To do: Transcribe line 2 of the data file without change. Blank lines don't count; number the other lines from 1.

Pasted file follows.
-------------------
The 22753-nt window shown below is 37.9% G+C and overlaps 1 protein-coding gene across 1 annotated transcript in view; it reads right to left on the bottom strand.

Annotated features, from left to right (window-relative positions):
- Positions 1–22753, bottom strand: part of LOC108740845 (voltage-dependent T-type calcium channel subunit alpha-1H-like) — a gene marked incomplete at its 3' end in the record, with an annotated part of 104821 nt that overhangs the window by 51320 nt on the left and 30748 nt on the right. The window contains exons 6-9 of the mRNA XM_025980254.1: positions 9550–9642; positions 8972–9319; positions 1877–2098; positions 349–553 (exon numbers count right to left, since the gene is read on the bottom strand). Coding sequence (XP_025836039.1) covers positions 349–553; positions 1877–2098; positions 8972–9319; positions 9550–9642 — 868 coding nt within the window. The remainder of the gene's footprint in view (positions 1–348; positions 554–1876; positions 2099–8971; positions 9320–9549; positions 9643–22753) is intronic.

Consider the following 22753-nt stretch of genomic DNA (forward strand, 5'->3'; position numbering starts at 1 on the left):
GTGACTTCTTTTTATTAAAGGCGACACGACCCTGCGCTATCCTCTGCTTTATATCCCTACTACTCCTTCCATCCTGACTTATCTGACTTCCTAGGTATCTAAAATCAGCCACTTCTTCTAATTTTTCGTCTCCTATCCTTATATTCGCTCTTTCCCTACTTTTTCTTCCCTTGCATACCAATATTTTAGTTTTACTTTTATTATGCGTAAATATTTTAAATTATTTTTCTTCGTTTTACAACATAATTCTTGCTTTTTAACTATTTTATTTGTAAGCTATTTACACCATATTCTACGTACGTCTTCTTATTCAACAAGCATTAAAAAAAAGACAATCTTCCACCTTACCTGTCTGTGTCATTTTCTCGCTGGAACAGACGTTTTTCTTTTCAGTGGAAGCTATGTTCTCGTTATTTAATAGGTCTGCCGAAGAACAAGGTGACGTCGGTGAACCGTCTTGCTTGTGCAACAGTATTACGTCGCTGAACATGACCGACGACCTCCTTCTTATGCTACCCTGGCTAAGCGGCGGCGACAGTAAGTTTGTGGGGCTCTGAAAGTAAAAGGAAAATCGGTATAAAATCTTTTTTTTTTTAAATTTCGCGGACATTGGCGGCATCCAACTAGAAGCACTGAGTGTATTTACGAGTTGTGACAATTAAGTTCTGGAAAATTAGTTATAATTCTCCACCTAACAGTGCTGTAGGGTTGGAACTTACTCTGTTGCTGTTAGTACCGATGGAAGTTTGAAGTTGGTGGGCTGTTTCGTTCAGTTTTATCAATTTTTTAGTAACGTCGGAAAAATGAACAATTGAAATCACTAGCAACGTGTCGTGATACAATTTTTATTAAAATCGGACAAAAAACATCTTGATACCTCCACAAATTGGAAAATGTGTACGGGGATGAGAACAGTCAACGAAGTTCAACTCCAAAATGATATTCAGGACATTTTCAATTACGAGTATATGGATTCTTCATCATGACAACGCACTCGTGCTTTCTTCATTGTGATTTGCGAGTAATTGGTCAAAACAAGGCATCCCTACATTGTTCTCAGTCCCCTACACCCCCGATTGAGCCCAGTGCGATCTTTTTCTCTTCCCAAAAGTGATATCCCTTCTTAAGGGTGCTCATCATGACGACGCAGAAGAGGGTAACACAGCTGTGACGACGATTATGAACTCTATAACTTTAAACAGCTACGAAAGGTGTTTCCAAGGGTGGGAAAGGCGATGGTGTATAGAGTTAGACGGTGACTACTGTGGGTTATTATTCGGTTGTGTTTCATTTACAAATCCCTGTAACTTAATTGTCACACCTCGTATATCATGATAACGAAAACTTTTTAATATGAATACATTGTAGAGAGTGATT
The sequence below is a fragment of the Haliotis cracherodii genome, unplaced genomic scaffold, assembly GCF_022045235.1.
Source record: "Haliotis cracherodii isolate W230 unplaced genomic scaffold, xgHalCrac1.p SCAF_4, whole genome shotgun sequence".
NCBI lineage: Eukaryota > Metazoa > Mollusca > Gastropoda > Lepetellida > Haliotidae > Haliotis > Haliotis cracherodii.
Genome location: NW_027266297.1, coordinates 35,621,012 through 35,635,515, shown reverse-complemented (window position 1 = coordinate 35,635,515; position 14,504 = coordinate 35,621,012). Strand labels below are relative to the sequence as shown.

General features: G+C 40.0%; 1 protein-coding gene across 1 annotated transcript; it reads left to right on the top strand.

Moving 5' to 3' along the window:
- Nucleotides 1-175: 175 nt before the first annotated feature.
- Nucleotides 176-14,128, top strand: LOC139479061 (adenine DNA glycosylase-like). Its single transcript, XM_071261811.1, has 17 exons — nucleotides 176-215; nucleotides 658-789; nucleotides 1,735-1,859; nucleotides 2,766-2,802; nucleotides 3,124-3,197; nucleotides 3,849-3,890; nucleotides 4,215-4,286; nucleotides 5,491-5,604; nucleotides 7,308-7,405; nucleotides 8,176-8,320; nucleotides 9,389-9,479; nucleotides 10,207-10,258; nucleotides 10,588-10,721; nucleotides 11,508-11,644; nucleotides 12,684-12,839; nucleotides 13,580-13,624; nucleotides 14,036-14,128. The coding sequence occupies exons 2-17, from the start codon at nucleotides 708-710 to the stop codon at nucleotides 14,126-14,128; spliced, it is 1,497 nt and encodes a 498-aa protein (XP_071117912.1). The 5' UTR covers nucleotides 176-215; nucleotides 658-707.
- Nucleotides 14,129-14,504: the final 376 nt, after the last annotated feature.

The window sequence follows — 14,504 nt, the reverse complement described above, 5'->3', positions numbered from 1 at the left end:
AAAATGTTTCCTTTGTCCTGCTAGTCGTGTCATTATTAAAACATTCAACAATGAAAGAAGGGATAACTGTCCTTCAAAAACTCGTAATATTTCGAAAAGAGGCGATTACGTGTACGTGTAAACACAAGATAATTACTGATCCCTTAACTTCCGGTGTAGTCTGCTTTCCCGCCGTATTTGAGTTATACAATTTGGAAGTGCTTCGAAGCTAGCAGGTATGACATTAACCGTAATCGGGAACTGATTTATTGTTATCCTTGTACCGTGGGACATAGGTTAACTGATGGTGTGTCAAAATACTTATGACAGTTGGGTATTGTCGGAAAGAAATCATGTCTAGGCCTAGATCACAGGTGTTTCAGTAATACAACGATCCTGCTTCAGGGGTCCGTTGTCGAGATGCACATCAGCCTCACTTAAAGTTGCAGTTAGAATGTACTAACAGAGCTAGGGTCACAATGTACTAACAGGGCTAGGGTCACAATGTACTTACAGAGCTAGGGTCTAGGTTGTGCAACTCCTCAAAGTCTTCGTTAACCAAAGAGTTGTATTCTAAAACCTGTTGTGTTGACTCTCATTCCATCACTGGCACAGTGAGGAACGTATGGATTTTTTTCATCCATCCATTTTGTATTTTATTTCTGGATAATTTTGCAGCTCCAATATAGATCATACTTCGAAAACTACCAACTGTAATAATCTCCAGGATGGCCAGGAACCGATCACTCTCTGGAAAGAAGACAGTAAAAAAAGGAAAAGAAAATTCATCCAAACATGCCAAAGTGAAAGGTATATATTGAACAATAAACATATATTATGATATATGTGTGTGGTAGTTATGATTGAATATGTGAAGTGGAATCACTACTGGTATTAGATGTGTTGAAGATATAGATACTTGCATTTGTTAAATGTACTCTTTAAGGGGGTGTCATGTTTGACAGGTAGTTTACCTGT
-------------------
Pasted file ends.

Annotated features, from left to right (window-relative positions):